US8665928B1 - Circuit for generating an output clock signal synchronized to an input clock signal - Google Patents

Circuit for generating an output clock signal synchronized to an input clock signal Download PDF

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US8665928B1
US8665928B1 US13030558 US201113030558A US8665928B1 US 8665928 B1 US8665928 B1 US 8665928B1 US 13030558 US13030558 US 13030558 US 201113030558 A US201113030558 A US 201113030558A US 8665928 B1 US8665928 B1 US 8665928B1
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reference
clock signal
phase
frequency
output
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Matthew H. Klein
David F. Taylor
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Xilinx Inc
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Xilinx Inc
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    • HELECTRICITY
    • H04ELECTRIC COMMUNICATION TECHNIQUE
    • H04LTRANSMISSION OF DIGITAL INFORMATION, e.g. TELEGRAPHIC COMMUNICATION
    • H04L25/00Baseband systems
    • H04L25/02Details ; Arrangements for supplying electrical power along data transmission lines
    • H04L25/20Repeater circuits; Relay circuits
    • H04L25/24Relay circuits using discharge tubes or semiconductor devices
    • H04L25/242Relay circuits using discharge tubes or semiconductor devices with retiming
    • H04L25/247Relay circuits using discharge tubes or semiconductor devices with retiming for synchronous signals
    • HELECTRICITY
    • H04ELECTRIC COMMUNICATION TECHNIQUE
    • H04LTRANSMISSION OF DIGITAL INFORMATION, e.g. TELEGRAPHIC COMMUNICATION
    • H04L25/00Baseband systems
    • H04L25/38Synchronous or start-stop systems, e.g. for Baudot code
    • H04L25/40Transmitting circuits; Receiving circuits
    • H04L25/49Transmitting circuits; Receiving circuits using code conversion at the transmitter; using predistortion; using insertion of idle bits for obtaining a desired frequency spectrum; using three or more amplitude levels ; Baseband coding techniques specific to data transmission systems
    • H04L25/4906Transmitting circuits; Receiving circuits using code conversion at the transmitter; using predistortion; using insertion of idle bits for obtaining a desired frequency spectrum; using three or more amplitude levels ; Baseband coding techniques specific to data transmission systems using binary codes
    • H04L25/4908Transmitting circuits; Receiving circuits using code conversion at the transmitter; using predistortion; using insertion of idle bits for obtaining a desired frequency spectrum; using three or more amplitude levels ; Baseband coding techniques specific to data transmission systems using binary codes using mBnB codes

Abstract

A circuit generates an output clock signal synchronized to an input clock signal. The circuit includes a reference clock port, a phase interpolator, and a phase controller. The reference clock port receives a reference clock signal. The phase interpolator generates the output clock signal that, as a function of a variable control value, is an interpolation between two reference phases. The reference phases are generated from the reference clock signal and have a reference frequency. The phase controller generates the variable control value providing a phase rotation rate. An output frequency of the output clock signal equals a sum of the reference frequency and the phase rotation rate. The output frequency matches an input frequency of the input clock signal.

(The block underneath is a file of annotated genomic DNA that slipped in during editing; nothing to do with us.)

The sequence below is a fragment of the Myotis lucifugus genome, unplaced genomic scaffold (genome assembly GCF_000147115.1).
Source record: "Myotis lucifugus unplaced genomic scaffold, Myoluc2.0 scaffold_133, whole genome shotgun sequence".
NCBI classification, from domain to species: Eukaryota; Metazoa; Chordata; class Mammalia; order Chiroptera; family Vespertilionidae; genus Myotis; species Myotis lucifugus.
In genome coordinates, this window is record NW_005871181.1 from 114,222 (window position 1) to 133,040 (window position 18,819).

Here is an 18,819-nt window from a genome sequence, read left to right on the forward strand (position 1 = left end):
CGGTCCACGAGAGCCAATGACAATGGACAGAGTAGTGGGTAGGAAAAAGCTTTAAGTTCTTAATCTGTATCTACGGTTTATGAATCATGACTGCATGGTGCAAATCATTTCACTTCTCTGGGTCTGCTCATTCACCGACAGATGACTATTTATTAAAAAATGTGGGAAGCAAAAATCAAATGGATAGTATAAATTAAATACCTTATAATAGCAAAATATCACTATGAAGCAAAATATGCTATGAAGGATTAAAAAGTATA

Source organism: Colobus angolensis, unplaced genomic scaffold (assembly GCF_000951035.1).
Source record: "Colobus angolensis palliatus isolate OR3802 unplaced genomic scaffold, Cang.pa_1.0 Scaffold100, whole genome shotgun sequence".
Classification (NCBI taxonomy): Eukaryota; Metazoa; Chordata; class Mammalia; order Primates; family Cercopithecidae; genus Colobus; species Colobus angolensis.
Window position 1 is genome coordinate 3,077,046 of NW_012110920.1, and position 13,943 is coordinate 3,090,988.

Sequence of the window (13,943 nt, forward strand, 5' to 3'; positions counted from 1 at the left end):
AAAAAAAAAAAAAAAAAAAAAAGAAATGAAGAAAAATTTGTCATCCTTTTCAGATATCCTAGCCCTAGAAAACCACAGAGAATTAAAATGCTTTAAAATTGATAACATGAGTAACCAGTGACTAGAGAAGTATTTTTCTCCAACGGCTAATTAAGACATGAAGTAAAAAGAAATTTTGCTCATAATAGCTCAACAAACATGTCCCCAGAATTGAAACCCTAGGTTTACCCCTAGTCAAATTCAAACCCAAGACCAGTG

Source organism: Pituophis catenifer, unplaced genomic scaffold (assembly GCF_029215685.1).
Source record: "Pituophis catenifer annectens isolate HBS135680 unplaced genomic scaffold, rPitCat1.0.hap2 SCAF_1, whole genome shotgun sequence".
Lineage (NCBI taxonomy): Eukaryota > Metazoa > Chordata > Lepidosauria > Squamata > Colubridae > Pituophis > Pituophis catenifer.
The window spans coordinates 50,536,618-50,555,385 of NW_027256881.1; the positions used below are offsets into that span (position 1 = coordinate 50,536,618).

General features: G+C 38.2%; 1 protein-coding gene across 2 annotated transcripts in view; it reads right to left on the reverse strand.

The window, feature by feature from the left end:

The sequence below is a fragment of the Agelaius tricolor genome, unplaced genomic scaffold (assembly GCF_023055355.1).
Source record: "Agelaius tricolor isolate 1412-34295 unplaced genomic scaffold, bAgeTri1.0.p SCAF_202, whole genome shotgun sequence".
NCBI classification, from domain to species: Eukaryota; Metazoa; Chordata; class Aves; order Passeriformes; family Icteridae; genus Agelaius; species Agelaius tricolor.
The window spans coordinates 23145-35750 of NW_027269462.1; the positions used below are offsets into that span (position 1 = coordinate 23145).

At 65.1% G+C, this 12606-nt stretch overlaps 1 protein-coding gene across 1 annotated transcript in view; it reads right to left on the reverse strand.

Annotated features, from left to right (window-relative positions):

Description

FIELD OF THE INVENTION

One or more embodiments generally relate to clock synthesis, and more particularly to frequency-tunable clock synthesis.

BACKGROUND

Variable frequency crystal oscillators can generate stable reference frequencies that are tunable over a limited range. Fixed frequency crystal oscillators are less expensive than variable frequency crystal oscillators, but generate stable reference frequencies that are not tunable. There is a general need to provide tunable reference frequencies and to lower implementation costs.

SUMMARY

In one embodiment, a circuit generates an output clock signal synchronized to an input clock signal. The circuit includes a reference clock port, a phase interpolator, and a phase controller. The reference clock port receives a reference clock signal. The phase interpolator generates the output clock signal that, as a function of a variable control value, is an interpolation between two reference phases. The reference phases are generated from the reference clock signal and have a reference frequency. The phase controller generates the variable control value providing a phase rotation rate. An output frequency of the output clock signal equals a sum of the reference frequency and the phase rotation rate. The output frequency matches an input frequency of the input clock signal.

In one embodiment, a circuit for clock synchronization includes a reference clock port and multiple clock synchronization circuits for generating respective output clock signals synchronized to respective input clock signals. The reference clock port receives a reference clock signal that has a first reference frequency. The first reference frequency divided by a first integer equals a second reference frequency divided by a second integer. Each clock synchronization circuit includes a phase interpolator and a phase controller. The phase interpolator generates the output clock signal that, as a function of a variable control value, is an interpolation between two reference phases. The reference phases are generated from the reference clock signal and have the second reference frequency. The phase controller generates the variable control value providing a phase rotation rate. An output frequency of the respective output clock signal equals a sum of the second reference frequency and the phase rotation rate. The output frequency matches an input frequency of the respective input clock signal.